"Erie Places, Erie Stories" exhibit concludes

Wikipedia photo: “Erie Places, Erie Stories” has ended its run at Erie City Hall.Wikipedia photo: “Erie Places, Erie Stories” has ended its run at Erie City Hall.

If any Merciad readers remember as far back as Nov. 12 of 2013, they’ll remember that we posted a story about History Professor Chris Magoc, Ph. D., and his project “Erie Places, Erie Stories,” that was displayed at Erie City Hall.

Since that time, the project has concluded and the photographs taken during the course Intro to Public History have gone on sale and Magoc himself couldn’t be prouder.

“I was deeply impressed by the ability of the students to rise to the occasion and produce high-caliber work on what really evolved into an upper-level project,” he said.

While the class was only an introduction to Public History, the students experienced a wide range of what the difficult and, at times complex, discipline has to offer: “conducting oral histories, logistics of funding, [and] curating and managing an exhibit.”

The idea of posting a public history of the City of Erie may sound strange to some students who only know it for its terrible weather, or its bar and club scene. But the city has a rich history of immigration, industry, and even some aspects of organized crime.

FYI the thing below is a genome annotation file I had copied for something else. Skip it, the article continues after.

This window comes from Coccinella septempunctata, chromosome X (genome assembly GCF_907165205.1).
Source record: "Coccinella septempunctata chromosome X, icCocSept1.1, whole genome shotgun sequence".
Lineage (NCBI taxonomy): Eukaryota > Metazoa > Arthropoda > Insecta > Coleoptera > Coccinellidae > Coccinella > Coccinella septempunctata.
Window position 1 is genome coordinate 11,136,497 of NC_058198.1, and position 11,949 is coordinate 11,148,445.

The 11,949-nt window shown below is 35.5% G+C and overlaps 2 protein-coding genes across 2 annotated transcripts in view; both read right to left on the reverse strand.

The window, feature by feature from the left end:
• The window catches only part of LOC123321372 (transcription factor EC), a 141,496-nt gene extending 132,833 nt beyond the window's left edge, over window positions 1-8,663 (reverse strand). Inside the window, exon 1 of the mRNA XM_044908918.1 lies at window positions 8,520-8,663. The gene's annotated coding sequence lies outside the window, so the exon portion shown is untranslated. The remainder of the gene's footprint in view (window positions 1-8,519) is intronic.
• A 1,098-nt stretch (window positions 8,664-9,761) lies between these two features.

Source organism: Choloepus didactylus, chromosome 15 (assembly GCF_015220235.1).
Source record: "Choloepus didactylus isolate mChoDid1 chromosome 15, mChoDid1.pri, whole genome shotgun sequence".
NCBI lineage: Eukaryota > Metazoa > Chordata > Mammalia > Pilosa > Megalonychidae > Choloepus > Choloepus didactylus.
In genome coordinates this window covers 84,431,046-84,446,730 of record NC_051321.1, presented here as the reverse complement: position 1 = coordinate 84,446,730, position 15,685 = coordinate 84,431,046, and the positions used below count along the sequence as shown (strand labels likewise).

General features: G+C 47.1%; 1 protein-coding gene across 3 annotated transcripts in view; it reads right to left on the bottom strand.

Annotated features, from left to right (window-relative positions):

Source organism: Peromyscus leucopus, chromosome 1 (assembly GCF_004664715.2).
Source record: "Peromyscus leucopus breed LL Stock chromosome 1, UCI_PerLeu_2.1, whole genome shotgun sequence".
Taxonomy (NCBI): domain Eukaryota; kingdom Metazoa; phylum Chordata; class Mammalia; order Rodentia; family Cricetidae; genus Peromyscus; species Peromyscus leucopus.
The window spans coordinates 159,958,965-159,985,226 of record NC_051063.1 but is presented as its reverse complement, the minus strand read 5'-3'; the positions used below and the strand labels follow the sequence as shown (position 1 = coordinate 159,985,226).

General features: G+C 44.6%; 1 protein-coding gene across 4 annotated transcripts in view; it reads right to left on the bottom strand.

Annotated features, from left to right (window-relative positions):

The project incorporates aspects of that history, including such neighborhoods as Little Italy, Polonia (Polish neighborhood on the East Side of Erie), and worker housing units in Lawrence Park. Overall, in the course of the project, the students were left to do their own work after a small set-up period.

Magoc helped set up some of the connections for making the oral histories and wrote a small grant to help fund the exhibit, but the students overall were left to run the project on their own and they did so exquisitely.

For a city with such a rich and under-appreciated history, this project is just what it needed to shed some light on the spectacular history of rise and decline that comes with cities across the Eastern and Midwestern United States.

One can only hope that the students who participated, and all those people who view the exhibit will take care to preserve the places of this city and the history they embody for future generations.